Script Reaction: Duncan Jones And Jake Gyllenhaal's Source Code
Mere moments after the existence of the film was announced, the script for Scource Code showed up on desk. What is it? None other than the next project for much loved Moon director Duncan Jones and, while its setting couldn’t possibly be more different than Sam Rockwell’s outer space moon base in his last movie, it plays in many of the same twisty, mind-bending waters as that previous effort. Or maybe it’s just a Bill Murray movie without the sense of humor.
The version of the script I’m reading was written by Ben Ripley, whose previous work was on a couple of direct-to-DVD Species sequels. This is the script Jones will use, however his version includes revisions by State of Play screenwriter Billy Ray. That means the final product may be significantly different and so we’ll avoid going too far into detail here. This version is, however, likely enough to give us a broad idea of what they’re going for. As is, the script is a taut and fast paced little thriller which uses a two very simple settings to craft a tense and mysterious sci-fi story. But if you really want to distill it down to its most basic form, Source Code is Groundhog Day meets Deja vu.
The script uses a familiar science fiction premise. A man wakes up in the same place, over and over and over again. In this case it’s a moving train and there’s a bomb. The bomb explodes, he dies, and then wakes up again to repeat the whole thing over again. It’ll only stop when he finds out who has placed the bomb… or maybe it’ll stop when he finally saves the girl whom he slowly learns more about with each new encounter. Yep, there’s that obligatory Groundhog Day scene where he dazzles her with his extensive knowledge of her life. At first though the man, named Colter, doesn’t know why he is where he is or what’s going on. He’s not even in his own body. There’s more than one mystery here and he’s forced to unravel all of them in the seventeen minutes he has each time he wakes up, before the bomb explodes.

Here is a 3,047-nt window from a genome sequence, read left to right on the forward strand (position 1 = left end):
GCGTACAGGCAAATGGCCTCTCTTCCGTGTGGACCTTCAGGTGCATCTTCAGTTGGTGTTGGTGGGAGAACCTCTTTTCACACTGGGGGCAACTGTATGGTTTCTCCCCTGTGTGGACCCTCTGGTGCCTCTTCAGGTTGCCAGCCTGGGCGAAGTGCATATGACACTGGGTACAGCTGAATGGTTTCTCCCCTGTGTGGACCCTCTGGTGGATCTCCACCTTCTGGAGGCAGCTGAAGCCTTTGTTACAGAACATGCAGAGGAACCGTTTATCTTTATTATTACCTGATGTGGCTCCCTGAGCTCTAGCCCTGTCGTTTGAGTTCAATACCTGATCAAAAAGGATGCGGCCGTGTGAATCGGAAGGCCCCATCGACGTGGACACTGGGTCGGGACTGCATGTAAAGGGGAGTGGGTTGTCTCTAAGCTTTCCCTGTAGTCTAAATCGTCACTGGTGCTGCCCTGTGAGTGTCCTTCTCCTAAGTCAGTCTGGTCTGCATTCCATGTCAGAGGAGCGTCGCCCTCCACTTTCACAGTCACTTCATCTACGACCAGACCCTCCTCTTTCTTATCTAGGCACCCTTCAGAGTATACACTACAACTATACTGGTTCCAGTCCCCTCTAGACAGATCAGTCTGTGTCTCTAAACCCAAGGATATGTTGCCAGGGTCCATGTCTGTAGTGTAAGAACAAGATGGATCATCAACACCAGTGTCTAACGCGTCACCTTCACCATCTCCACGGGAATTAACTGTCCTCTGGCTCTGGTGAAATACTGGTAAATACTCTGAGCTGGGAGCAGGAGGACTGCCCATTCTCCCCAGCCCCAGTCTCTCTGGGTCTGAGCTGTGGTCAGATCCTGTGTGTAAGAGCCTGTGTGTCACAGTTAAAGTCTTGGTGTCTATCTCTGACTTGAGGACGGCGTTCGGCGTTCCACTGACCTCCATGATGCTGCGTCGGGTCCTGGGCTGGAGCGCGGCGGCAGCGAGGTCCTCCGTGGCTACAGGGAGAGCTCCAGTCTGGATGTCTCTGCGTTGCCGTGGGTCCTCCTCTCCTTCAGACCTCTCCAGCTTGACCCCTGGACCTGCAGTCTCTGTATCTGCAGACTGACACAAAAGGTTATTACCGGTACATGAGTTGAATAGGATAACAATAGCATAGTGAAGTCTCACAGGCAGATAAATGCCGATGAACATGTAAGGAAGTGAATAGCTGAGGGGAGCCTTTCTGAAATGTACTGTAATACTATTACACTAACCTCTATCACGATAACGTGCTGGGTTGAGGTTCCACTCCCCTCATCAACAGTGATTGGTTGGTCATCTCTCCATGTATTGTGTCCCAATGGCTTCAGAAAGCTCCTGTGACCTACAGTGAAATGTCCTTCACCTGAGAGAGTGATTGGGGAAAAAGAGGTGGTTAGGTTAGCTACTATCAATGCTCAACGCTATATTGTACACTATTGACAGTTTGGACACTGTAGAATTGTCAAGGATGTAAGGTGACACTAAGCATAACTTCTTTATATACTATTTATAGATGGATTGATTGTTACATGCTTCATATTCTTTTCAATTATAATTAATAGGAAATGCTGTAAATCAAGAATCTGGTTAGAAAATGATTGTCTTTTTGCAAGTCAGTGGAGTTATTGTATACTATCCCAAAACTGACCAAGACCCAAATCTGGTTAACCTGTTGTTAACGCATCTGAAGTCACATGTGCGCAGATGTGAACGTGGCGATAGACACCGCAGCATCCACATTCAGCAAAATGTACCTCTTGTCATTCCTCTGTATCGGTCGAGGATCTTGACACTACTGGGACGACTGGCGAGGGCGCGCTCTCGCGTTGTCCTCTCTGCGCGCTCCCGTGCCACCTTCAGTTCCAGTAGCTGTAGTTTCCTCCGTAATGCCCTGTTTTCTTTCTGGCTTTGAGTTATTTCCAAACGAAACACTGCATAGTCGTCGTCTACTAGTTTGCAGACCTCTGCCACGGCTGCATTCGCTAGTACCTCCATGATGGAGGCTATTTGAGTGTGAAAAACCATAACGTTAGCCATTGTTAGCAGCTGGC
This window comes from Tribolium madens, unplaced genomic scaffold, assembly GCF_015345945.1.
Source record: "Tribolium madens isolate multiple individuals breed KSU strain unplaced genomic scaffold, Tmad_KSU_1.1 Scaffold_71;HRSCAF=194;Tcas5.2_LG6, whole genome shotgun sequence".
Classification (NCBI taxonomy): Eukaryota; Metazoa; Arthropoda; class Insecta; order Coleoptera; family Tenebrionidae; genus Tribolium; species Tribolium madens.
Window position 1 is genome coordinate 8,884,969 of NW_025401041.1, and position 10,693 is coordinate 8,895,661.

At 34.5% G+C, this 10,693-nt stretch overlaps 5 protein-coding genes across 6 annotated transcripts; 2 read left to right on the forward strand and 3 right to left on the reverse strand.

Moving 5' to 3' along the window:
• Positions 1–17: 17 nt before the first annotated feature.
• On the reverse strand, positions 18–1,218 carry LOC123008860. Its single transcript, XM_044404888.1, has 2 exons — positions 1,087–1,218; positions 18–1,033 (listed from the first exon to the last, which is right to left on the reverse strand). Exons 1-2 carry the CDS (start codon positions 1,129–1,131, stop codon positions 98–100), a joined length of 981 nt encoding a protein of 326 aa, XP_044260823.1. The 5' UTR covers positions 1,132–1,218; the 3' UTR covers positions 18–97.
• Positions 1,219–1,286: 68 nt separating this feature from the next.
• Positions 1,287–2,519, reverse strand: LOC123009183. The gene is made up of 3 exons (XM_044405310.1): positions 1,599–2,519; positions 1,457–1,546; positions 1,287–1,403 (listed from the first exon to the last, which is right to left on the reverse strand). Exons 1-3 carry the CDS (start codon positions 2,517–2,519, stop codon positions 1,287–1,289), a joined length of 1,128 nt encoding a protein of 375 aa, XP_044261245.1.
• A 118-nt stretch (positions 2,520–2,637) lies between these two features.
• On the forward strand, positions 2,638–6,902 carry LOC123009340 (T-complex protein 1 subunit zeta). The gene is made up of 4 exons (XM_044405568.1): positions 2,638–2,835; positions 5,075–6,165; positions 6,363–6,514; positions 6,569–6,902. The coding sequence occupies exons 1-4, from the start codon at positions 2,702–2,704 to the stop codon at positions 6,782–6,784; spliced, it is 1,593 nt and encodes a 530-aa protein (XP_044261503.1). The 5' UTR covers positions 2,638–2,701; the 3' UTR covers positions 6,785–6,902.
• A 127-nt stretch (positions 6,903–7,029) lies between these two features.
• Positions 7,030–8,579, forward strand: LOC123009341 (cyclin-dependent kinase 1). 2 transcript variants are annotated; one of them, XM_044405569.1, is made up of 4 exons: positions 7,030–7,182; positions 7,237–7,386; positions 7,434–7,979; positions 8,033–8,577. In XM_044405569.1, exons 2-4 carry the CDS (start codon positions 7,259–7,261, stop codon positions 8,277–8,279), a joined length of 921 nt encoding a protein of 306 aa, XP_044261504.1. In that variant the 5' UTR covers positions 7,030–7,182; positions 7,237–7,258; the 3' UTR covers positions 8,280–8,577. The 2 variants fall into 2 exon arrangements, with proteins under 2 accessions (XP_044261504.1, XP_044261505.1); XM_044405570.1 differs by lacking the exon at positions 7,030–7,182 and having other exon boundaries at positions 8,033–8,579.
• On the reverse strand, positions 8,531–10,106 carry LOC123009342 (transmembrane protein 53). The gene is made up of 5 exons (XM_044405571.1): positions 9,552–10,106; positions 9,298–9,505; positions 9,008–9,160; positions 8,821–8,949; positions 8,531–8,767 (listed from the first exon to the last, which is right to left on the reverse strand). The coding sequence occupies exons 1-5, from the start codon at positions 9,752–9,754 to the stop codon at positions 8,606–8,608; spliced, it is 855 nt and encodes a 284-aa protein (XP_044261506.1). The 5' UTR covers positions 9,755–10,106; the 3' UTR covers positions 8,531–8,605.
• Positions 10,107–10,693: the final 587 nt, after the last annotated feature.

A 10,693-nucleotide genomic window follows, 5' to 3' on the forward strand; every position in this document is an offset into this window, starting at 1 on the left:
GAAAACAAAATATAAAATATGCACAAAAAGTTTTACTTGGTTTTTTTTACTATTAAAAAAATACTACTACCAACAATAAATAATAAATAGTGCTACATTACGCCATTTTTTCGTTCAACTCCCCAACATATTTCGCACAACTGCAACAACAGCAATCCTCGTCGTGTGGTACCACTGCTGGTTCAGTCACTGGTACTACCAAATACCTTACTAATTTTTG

There’s also the girl, named Christina. She’s a Zooey Deschanel type but, here’s one of the really great things about the script: Though she’s into skulls and black nail polish, Source Code refuses to reduce her to some aging Goth girl stereotype. On the surface that’s exactly what she is but from the beginning Ripley refuses to pigeonhole her that way. She’s interesting, almost out of step with everything else that’s going on, but in a completely refreshing way.
The script’s other characters are either passengers on the train, most of whom get only a scene or in some cases only a fleeting moment, or soldiers whose role I won’t explain lest it lead to spoilers. Suffice to say the casting of two characters named Goodwin and Rutledge is critical. Like Christina, neither is simply the sum of what they appear to be. For that matter, neither is anything else.
But it’s not the mystery that really made Ripley’s script such an easy read. It’s the way he describes the places Colter finds himself in. The detailed descriptions of the train, which Colter observes in an almost hyper-real manner caused by his condition, are the stuff of Holmesian observation. The characters too are remarkably alive, for people who in most cases, we only see in the briefest span of a momentary incident.
As with any script, how this turns out depends on what director Duncan Jones decides to do with it. The premise itself is a tried and true sci-fi/fantasy formula, with its own twists. Sure it’s Groundhog Day with a bomb, but that’s not necessarily a bad thing. It has some of its own ideas about what it means to revisit the same moment in time until you get it right. Jones has already proven himself an excellent judge of style, pacing, and tone. His eye for the thoughtful and strange may be exactly what Source Code needs.
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